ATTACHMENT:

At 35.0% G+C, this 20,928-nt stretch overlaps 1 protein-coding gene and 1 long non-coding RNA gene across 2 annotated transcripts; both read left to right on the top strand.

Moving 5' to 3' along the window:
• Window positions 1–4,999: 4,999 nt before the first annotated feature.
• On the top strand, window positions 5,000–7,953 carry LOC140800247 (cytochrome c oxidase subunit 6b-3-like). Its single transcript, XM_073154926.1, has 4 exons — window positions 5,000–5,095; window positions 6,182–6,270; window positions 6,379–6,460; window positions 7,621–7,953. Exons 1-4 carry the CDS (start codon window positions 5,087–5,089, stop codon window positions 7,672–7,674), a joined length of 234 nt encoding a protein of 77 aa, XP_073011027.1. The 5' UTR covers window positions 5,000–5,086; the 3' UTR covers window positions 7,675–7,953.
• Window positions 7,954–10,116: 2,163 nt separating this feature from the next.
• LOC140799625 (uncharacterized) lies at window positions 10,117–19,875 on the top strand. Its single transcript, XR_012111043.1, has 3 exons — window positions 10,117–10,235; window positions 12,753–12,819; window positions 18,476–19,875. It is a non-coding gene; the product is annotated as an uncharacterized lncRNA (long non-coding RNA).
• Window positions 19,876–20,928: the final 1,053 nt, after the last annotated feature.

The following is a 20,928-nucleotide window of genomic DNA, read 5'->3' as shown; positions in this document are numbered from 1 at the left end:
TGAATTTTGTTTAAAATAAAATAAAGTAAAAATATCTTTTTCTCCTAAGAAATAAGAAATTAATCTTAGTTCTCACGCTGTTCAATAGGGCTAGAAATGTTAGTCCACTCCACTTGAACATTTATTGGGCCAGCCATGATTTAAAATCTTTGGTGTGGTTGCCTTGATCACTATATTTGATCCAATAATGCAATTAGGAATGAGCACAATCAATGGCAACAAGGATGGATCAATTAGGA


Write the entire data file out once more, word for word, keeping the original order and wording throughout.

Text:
At 35.0% G+C, this 20,928-nt stretch overlaps 1 protein-coding gene and 1 long non-coding RNA gene across 2 annotated transcripts; both read left to right on the top strand.

Moving 5' to 3' along the window:
• Window positions 1–4,999: 4,999 nt before the first annotated feature.
• On the top strand, window positions 5,000–7,953 carry LOC140800247 (cytochrome c oxidase subunit 6b-3-like). Its single transcript, XM_073154926.1, has 4 exons — window positions 5,000–5,095; window positions 6,182–6,270; window positions 6,379–6,460; window positions 7,621–7,953. Exons 1-4 carry the CDS (start codon window positions 5,087–5,089, stop codon window positions 7,672–7,674), a joined length of 234 nt encoding a protein of 77 aa, XP_073011027.1. The 5' UTR covers window positions 5,000–5,086; the 3' UTR covers window positions 7,675–7,953.
• Window positions 7,954–10,116: 2,163 nt separating this feature from the next.
• LOC140799625 (uncharacterized) lies at window positions 10,117–19,875 on the top strand. Its single transcript, XR_012111043.1, has 3 exons — window positions 10,117–10,235; window positions 12,753–12,819; window positions 18,476–19,875. It is a non-coding gene; the product is annotated as an uncharacterized lncRNA (long non-coding RNA).
• Window positions 19,876–20,928: the final 1,053 nt, after the last annotated feature.

The following is a 20,928-nucleotide window of genomic DNA, read 5'->3' as shown; positions in this document are numbered from 1 at the left end:
TGAATTTTGTTTAAAATAAAATAAAGTAAAAATATCTTTTTCTCCTAAGAAATAAGAAATTAATCTTAGTTCTCACGCTGTTCAATAGGGCTAGAAATGTTAGTCCACTCCACTTGAACATTTATTGGGCCAGCCATGATTTAAAATCTTTGGTGTGGTTGCCTTGATCACTATATTTGATCCAATAATGCAATTAGGAATGAGCACAATCAATGGCAACAAGGATGGATCAATTAGGA